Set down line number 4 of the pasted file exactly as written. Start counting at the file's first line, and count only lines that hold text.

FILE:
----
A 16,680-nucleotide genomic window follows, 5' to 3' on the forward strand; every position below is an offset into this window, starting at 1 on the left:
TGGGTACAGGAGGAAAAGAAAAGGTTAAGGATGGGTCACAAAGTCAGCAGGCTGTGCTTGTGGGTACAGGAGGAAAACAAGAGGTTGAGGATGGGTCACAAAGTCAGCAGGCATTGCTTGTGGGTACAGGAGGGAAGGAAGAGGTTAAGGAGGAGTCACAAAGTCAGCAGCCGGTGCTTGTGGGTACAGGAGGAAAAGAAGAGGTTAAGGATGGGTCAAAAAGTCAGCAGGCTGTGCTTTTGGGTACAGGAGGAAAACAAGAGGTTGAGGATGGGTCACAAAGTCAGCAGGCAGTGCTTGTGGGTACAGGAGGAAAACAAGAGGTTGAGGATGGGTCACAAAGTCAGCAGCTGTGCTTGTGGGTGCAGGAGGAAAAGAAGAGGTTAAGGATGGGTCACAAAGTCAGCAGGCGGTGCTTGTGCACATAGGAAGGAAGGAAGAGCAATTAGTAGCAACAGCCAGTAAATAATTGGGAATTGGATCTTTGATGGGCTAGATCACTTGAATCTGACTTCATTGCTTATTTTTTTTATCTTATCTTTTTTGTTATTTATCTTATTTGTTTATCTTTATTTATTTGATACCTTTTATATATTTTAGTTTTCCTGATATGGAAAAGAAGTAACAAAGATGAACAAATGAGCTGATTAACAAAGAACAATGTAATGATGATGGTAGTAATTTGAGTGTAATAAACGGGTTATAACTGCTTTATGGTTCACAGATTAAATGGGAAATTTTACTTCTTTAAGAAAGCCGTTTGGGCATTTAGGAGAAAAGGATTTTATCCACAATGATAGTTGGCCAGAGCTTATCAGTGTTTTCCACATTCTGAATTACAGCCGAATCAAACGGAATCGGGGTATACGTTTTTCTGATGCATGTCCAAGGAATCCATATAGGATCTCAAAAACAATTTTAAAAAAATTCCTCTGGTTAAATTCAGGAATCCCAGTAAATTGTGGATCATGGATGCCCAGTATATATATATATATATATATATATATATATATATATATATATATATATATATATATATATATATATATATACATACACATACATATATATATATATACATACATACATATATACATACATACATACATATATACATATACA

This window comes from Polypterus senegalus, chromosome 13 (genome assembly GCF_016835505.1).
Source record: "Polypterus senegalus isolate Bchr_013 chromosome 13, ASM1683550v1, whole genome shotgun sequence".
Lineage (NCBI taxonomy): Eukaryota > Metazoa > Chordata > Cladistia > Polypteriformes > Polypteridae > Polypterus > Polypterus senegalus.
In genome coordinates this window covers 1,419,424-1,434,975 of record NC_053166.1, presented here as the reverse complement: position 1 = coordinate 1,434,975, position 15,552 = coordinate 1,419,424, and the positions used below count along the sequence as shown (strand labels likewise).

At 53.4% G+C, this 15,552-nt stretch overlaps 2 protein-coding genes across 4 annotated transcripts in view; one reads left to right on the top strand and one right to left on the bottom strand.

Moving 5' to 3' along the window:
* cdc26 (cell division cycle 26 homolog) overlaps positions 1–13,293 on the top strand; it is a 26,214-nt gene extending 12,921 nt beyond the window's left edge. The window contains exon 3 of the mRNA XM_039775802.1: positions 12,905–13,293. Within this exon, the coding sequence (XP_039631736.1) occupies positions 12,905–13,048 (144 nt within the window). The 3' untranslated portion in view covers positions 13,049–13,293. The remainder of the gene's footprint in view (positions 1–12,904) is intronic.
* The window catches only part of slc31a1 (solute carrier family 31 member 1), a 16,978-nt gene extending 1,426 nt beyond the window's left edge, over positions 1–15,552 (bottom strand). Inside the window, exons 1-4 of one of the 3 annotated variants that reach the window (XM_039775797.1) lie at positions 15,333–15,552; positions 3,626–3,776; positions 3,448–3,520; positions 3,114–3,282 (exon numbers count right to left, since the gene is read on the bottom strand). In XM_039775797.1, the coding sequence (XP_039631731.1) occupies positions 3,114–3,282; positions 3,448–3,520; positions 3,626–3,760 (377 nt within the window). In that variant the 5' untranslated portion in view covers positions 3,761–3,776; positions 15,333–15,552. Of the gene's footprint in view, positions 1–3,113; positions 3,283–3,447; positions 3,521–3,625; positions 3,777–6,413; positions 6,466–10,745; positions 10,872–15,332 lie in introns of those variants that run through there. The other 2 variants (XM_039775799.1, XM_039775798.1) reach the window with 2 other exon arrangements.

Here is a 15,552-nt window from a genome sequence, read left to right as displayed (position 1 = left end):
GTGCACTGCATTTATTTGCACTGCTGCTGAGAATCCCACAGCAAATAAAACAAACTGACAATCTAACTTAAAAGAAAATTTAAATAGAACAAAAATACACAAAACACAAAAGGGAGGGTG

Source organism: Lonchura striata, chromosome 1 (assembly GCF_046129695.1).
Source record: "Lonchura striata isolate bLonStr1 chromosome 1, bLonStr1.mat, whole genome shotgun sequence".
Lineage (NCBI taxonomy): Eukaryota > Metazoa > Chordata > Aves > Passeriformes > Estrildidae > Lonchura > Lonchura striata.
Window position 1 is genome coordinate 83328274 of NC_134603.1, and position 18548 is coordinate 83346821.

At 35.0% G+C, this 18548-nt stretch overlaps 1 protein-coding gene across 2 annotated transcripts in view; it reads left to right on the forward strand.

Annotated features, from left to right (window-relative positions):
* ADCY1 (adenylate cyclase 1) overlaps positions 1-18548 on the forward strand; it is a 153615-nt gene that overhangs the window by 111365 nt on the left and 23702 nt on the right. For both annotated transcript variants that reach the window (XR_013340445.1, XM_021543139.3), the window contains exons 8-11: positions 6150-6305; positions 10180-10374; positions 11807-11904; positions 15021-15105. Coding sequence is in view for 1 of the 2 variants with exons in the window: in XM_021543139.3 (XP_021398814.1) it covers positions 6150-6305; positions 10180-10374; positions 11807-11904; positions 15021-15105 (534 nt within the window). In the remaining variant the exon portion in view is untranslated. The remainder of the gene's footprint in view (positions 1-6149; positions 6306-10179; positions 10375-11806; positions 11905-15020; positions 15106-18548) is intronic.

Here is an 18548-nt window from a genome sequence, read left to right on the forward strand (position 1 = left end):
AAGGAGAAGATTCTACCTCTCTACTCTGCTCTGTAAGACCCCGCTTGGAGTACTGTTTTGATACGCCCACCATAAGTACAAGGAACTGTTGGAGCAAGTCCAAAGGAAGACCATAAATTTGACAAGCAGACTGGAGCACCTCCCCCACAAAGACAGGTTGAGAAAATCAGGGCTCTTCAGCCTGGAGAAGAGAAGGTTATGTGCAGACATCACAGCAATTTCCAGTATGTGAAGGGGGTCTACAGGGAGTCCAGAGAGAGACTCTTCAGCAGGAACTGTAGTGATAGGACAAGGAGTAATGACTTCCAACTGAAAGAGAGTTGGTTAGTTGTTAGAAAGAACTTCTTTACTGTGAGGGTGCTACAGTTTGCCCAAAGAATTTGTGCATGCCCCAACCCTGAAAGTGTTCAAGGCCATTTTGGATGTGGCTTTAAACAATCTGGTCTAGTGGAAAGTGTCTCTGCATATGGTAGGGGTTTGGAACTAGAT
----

Source record: "Polypterus senegalus isolate Bchr_013 chromosome 13, ASM1683550v1, whole genome shotgun sequence".